By LuAnn McLain
When I got into my car today after it sat in the sun for about an hour, I was reminded how quickly cars heat up, even if the day is not particularly hot.
I generally advocate that if a pet goes along in a vehicle, it needs to be safely inside the vehicle. Usually we mean dogs but I have met the occasional person who travels with a cat.
This time of year and for the next four or five months the sun is hot enough to heat a car quickly enough to turn it into a death chamber for a pet. Extreme caution is necessary when deciding if the pet goes along in the vehicle during this season.
Because they don't cool themselves by sweating, dogs and cats are at a disadvantage in heat. They can only pant to try to cool down and they just can't do it enough when the air starts getting warm. They need cool air, water, and shade to be able to deal with the heat. This is easier for us to provide for them at home.
It is too easy to forget our pets when we go into a store. We may have planned a two-minute stop but met someone or became distracted looking for more than we came for. The ten minutes it takes could be critical to our pet's health.
Sitting in direct sun, it only takes a few minutes for the inside of a car to reach 160 degrees, even with the windows opened. That could be fatal for a human. For a dog or cat, because of the different cooling system in their bodies, it is deadly.
Shaded parking areas, open windows, or cars with air conditioning turned off won't save a pet's life if it gets too warm. On very hot days, especially if humid, it is just too warm for a pet to sit in a car, even if shaded.
The result of becoming too warm can be brain damage or even death from heatstroke. Here are signs of heat stress to be aware of: heavy panting, glazed eyes, rapid pulse rate, dizziness, vomiting, or deep red or purple tongue.
While vehicles are especially dangerous during hot weather, the heat is more difficult for pets to cope with than it is for us.
Dogs seem more vulnerable to problems with heatstroke probably because they are more likely to be active during the heat of the day. Cats usually are sleeping during the day and so are more able to stay cool.
Keep in mind that exercising your pet is best done during the cool hours of the morning or late evening. Access to shaded areas and water is crucial during the heat of the day. Even dogs and cats left at home can be at risk if they are confined.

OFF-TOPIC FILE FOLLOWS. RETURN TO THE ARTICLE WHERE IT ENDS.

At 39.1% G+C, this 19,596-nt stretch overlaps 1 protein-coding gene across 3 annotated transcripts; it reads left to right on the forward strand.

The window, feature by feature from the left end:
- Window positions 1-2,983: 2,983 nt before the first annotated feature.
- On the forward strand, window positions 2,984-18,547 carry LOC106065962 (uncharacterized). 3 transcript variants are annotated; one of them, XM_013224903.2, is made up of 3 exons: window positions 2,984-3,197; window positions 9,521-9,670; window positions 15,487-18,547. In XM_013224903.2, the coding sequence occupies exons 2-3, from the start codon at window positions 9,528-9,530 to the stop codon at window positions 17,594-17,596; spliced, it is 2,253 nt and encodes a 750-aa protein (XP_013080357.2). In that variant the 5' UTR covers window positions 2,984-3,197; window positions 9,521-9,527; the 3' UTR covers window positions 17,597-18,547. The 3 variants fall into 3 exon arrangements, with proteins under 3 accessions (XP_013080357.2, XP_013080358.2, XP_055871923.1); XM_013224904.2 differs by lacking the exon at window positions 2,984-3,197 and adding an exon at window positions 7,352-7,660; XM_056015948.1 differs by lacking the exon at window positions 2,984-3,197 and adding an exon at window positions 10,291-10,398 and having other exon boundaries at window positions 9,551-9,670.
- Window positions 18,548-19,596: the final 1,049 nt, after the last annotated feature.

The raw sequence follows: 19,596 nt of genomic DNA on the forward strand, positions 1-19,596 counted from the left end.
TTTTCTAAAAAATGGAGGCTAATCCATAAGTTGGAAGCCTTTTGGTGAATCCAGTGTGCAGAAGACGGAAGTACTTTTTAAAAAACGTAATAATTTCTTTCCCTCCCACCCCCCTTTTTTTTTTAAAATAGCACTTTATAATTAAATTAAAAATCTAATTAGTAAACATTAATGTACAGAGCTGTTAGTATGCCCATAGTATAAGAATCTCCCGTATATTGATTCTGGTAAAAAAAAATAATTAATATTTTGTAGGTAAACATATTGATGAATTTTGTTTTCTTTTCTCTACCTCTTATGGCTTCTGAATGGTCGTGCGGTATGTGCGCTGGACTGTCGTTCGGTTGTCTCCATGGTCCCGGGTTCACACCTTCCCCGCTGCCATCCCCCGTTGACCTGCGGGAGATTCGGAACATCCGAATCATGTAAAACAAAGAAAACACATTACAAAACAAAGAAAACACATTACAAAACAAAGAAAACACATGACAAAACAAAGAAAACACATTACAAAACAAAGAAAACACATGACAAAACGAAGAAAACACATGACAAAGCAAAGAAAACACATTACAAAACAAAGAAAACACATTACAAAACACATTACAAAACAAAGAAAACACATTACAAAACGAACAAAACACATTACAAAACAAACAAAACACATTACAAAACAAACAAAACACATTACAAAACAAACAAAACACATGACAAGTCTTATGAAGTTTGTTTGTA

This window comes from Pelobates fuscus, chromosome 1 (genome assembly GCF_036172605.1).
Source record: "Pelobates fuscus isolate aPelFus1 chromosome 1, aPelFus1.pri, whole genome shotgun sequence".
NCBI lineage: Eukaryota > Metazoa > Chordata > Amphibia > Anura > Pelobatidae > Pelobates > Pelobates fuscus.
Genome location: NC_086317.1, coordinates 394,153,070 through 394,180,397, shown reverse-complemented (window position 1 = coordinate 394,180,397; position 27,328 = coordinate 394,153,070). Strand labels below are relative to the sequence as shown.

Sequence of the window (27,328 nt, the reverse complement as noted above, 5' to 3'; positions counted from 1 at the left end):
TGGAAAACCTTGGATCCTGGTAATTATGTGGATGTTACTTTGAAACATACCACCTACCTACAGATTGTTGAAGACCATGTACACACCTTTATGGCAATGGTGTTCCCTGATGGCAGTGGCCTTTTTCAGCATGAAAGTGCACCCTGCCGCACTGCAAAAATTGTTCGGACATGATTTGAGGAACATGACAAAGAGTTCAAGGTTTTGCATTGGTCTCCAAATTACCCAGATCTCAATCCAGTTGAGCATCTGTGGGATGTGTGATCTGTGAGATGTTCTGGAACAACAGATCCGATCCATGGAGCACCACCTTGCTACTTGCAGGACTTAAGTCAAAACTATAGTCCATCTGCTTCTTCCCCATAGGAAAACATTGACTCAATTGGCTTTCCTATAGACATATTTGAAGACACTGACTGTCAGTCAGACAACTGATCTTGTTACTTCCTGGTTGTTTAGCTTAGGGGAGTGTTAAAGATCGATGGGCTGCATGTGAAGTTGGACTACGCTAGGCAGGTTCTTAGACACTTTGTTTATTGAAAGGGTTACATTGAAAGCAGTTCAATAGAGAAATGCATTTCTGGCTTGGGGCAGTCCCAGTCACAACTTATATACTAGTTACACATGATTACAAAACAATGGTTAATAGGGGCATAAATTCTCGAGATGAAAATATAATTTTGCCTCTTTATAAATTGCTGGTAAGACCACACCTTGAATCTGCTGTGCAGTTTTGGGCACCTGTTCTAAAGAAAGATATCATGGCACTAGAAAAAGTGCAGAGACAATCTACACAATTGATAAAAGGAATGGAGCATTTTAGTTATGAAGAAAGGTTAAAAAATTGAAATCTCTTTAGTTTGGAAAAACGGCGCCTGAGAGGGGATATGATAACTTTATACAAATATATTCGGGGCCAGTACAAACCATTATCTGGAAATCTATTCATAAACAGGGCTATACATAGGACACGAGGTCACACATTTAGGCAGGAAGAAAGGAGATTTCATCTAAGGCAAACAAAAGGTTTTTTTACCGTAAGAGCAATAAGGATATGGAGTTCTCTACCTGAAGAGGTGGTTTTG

A pet can knock over a water dish or his doghouse. If the pet is tied or confined, he is unable to seek a safer place.
If a pet becomes overheated it is a critical emergency! Get the animal to shade; apply ice packs or cold towels to the head, neck, and chest. Don't give the pet unlimited cold water. Instead, let the pet lick small amounts of ice cubes or ice cream. Then get your pet to the veterinarian immediately. It could save your pet's life.
If you must take your pet along in the car, have another person stay with your pet while you are gone. Ask the person to take the animal for a walk or a rest in the shade. Provide fresh cool water to drink.
If you see an animal enclosed in a car on a warm day, remember that ten minutes can be too late. Call the police for help. In some communities there may also be a humane organization that can help.
A pet panting, tongue greatly extended and flattened are both indicators of a dog overheating. A dog that is getting too hot in a car is likely to go as low in the car as he can, such as on the floor. These are true warning signs that the dog may be in danger.
Have a safe and happy summer. Don't let your cat or dog be one of the thousands that suffer or die needlessly every summer when left inside a car.
If you would like to write to Pawsitively Pets, please send your letter to P.O. Box 1731, Havre, MT 59501.